Soft, dim white light?


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Sausage

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Feb 1, 2002
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#1
I'm trying to create a dimly-lit still life. The idea is to have a black background, with the dimly-lit subject fading into darkness into its periphery.

So far, what I've thought of is using tungsten bulb lights, since their brightness is dimmable. However, I want a white, rather than yellow cast. I have only seen white fluorescent bulbs, and I really don't think thse are dimmable.

Does anyone have any suggestions on what I can do?
 

CYRN

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Nov 14, 2002
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#3
fluorescent are dimmable...need some special ballast. But I don't think they are white though.
 

Darren

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Jan 16, 2002
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#7
You can get "white" incandescent bulbs - they are dark blue in color (blue filters out the yellow, thus giving white)

Easiest way to get white with incandescent bulbs is to set a custom white balance with a reading off a white or 18% grey card.
 

Sausage

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#8
I thought of using Philips Ecotone Cool Daylight tubes. They're 6500k and look very white in my fish tank, but I have no idea where to get those special ballasts.
 

StreetShooter

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Jan 17, 2002
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#9
Originally posted by Sausage
I'm trying to create a dimly-lit still life. The idea is to have a black background, with the dimly-lit subject fading into darkness into its periphery.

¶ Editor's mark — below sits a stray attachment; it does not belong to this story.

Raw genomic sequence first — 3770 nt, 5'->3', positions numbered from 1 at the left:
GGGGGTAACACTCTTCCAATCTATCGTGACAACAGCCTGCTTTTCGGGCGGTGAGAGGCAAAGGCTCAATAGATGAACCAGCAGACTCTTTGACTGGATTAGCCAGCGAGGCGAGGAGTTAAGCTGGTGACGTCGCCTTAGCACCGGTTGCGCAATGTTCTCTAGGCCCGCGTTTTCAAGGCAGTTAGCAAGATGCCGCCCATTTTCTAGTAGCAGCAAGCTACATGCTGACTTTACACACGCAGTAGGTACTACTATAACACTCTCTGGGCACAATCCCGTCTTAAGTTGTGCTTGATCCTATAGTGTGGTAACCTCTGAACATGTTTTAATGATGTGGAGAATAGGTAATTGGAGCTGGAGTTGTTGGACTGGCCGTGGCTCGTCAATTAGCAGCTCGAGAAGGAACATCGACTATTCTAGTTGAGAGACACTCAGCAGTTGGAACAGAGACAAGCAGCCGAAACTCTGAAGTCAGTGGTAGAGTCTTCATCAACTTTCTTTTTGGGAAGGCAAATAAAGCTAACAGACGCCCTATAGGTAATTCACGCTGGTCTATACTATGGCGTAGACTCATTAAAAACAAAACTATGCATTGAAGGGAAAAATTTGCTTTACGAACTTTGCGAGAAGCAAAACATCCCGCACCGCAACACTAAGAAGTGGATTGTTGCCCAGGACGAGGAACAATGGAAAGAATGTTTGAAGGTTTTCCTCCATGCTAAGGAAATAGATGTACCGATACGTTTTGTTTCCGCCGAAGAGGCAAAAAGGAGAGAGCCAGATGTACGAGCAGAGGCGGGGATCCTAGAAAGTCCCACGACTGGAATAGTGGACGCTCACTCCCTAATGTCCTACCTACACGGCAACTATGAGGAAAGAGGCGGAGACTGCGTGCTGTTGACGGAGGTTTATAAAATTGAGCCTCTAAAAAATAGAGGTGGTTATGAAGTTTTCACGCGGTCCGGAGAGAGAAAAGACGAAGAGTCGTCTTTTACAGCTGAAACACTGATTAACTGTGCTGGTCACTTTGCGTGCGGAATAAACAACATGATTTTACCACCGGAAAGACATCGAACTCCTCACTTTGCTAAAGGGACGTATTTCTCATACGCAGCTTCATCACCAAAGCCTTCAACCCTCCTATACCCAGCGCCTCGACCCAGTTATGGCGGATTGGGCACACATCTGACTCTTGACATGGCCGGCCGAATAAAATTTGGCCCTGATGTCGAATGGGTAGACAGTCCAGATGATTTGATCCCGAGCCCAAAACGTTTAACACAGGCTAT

So far, what I've thought of is using tungsten bulb lights, since their brightness is dimmable. However, I want a white, rather than yellow cast. I have only seen white fluorescent bulbs, and I really don't think thse are dimmable.

Does anyone have any suggestions on what I can do?
Use a flash. As high power as possible. The foreground will be properly exposed, and the background will be black, due to light fall-off. And it will be white light.
 

skf

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Jan 18, 2002
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#10
Originally posted by Darren
You can get "white" incandescent bulbs - they are dark blue in color (blue filters out the yellow, thus giving white)
...
if you buy these bulbs, make sure you buy the proper porcelain bulb holders to go along with them and be very careful when you use them. These bulbs are extremely (burning) hot after a (very) short while of use...
 

#11
Use a flash with manual controls and a softbox. You can then adjust the flash output to your needs, get the soft light, and it's white. Better still, use a studio strobe with softbox if you have access to one.

Regards
CK
 

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